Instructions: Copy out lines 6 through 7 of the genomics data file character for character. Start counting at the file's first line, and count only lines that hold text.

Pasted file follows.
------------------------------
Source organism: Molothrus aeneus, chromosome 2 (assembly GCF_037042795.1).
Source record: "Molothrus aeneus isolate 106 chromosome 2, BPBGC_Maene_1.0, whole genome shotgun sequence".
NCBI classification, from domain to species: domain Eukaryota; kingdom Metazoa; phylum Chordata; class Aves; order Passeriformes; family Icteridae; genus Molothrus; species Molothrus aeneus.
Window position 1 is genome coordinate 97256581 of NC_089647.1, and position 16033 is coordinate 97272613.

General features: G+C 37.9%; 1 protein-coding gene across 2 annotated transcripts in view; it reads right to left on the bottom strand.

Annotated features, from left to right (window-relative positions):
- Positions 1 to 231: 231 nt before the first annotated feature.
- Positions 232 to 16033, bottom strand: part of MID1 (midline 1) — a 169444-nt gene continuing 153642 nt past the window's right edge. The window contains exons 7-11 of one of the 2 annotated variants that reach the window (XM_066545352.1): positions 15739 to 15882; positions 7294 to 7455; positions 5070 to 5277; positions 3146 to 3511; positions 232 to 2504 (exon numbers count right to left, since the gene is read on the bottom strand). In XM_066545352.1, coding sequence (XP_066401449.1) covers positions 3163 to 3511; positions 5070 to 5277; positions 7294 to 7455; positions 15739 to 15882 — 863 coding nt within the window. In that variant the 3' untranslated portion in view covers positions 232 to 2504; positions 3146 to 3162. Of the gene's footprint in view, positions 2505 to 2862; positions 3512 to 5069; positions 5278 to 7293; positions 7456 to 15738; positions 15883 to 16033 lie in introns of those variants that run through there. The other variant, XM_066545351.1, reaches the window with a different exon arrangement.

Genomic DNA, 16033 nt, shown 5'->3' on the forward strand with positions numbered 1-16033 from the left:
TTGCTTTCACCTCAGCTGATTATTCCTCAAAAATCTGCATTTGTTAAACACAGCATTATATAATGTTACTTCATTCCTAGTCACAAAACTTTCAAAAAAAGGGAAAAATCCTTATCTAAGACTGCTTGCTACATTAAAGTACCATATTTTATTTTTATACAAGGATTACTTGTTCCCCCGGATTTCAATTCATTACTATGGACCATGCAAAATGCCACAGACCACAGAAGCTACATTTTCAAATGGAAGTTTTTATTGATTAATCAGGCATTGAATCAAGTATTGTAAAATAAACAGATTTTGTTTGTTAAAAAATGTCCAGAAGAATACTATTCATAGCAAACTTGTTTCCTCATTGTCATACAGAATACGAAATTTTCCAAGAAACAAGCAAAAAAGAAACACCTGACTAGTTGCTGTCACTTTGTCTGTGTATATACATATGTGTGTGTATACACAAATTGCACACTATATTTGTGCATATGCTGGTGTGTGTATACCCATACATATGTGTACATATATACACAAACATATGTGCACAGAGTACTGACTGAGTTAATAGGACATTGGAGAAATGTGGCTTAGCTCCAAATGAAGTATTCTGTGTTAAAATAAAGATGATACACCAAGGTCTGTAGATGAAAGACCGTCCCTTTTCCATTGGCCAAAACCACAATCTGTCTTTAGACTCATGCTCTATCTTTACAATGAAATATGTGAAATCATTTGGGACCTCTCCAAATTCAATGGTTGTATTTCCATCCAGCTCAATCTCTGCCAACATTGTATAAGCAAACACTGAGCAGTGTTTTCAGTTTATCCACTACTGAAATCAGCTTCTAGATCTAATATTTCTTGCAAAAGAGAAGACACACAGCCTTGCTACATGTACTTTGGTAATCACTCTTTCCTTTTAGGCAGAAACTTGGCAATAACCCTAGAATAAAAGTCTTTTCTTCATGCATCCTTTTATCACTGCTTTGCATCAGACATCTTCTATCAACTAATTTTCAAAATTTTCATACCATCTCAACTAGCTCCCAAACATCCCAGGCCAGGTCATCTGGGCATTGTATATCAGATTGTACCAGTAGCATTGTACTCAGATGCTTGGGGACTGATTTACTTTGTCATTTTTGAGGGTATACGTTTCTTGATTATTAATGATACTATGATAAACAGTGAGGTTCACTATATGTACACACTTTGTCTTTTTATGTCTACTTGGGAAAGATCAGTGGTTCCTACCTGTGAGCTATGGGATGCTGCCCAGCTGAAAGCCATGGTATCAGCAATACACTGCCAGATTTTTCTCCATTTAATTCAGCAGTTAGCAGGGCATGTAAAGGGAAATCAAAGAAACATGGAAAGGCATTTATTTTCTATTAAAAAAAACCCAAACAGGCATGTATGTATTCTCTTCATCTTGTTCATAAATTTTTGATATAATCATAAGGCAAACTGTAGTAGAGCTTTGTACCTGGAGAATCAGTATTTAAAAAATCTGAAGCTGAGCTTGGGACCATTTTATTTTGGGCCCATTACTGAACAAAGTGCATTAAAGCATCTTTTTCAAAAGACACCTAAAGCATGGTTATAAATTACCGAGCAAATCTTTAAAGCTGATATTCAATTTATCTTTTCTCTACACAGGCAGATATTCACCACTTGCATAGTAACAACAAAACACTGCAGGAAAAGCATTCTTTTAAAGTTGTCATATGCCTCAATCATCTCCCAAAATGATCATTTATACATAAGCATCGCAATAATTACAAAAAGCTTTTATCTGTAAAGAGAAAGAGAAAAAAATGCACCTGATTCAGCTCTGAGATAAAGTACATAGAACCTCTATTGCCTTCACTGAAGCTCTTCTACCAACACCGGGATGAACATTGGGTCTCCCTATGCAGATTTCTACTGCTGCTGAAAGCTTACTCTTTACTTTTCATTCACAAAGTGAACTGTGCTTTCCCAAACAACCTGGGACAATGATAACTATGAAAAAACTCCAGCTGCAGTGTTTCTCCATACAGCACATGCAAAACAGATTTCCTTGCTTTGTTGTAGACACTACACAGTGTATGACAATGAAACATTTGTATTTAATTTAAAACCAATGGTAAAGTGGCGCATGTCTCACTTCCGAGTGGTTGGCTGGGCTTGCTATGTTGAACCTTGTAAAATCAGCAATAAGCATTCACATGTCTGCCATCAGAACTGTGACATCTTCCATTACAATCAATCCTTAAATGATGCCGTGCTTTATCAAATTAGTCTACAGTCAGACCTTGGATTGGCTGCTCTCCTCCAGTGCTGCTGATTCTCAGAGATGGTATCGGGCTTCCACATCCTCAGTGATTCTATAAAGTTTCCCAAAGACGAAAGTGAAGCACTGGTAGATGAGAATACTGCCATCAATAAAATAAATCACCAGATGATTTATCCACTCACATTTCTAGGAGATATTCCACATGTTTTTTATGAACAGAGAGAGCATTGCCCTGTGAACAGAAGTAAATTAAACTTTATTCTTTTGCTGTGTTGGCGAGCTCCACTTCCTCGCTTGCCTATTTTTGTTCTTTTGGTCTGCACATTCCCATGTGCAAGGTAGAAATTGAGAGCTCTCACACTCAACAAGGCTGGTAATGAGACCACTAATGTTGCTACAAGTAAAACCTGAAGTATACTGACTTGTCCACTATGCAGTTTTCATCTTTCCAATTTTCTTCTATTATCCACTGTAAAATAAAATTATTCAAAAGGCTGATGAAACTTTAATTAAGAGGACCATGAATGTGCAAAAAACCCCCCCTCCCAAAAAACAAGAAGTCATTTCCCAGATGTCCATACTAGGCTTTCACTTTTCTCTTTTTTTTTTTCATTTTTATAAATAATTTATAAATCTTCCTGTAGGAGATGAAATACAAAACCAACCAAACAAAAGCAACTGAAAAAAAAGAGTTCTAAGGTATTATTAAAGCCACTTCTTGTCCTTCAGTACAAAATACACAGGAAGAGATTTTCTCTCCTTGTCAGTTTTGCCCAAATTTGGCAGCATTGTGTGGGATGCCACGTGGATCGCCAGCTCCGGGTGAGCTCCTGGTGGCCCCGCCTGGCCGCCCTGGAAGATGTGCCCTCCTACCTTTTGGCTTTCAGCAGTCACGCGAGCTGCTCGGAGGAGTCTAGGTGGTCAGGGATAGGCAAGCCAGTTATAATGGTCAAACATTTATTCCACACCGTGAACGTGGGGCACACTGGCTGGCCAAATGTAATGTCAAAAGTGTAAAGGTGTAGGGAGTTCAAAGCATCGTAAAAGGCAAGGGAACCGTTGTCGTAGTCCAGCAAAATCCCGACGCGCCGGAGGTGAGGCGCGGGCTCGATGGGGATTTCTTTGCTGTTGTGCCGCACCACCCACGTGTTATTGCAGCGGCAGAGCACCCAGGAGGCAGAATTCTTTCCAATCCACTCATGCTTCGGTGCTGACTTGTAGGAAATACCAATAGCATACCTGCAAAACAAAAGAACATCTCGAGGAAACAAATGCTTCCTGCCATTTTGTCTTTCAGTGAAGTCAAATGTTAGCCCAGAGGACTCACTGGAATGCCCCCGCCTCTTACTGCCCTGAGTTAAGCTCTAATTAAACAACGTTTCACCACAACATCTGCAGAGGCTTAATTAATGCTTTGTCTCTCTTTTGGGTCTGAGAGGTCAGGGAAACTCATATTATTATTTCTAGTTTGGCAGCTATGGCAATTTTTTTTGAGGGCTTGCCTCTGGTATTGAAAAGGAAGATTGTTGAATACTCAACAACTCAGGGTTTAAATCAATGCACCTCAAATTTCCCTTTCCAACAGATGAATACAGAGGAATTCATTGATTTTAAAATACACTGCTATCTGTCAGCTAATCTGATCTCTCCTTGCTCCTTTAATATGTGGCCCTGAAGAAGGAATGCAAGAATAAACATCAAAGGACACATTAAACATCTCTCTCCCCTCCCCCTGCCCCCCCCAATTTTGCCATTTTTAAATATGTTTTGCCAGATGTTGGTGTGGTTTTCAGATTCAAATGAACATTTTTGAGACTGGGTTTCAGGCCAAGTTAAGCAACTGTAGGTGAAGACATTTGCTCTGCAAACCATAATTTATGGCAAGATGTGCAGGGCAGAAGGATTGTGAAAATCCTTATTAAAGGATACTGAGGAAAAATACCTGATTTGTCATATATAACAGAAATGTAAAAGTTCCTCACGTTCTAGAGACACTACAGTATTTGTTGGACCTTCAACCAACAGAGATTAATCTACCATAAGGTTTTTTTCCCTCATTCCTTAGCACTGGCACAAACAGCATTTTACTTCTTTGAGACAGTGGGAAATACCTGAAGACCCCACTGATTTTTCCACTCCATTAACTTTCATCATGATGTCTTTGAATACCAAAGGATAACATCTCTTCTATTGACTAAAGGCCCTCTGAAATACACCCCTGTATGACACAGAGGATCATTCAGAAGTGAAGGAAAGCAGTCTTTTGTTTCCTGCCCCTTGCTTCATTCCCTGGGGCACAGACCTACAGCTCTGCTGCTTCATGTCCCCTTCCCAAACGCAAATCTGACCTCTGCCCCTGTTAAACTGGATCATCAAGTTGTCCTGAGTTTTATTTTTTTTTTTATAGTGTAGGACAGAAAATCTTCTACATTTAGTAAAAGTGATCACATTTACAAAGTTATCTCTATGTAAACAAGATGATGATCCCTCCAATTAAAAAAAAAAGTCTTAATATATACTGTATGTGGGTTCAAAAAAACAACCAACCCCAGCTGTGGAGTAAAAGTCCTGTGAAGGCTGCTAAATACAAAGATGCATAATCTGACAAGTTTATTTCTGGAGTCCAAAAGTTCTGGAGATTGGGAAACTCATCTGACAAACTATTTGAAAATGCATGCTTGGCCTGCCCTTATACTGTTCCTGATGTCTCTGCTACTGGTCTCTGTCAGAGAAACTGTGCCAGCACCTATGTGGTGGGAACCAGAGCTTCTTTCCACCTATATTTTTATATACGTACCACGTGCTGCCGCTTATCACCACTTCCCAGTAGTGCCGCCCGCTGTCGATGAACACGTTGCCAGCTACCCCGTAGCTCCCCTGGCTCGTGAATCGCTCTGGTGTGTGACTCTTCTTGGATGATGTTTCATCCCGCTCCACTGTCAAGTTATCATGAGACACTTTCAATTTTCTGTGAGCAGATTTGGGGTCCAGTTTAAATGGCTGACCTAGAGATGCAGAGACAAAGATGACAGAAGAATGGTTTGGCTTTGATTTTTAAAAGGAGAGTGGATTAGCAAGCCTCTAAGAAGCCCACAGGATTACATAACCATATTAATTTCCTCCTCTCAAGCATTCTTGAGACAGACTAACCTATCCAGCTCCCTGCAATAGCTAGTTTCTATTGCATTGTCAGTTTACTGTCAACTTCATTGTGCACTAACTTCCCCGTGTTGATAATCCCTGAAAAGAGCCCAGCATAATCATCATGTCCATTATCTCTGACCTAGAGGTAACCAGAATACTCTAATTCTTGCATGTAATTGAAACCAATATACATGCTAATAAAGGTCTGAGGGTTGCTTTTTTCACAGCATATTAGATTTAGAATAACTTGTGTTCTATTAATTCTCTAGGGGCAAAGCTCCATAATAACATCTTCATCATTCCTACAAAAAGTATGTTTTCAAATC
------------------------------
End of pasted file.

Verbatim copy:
Annotated features, from left to right (window-relative positions):
- Positions 1 to 231: 231 nt before the first annotated feature.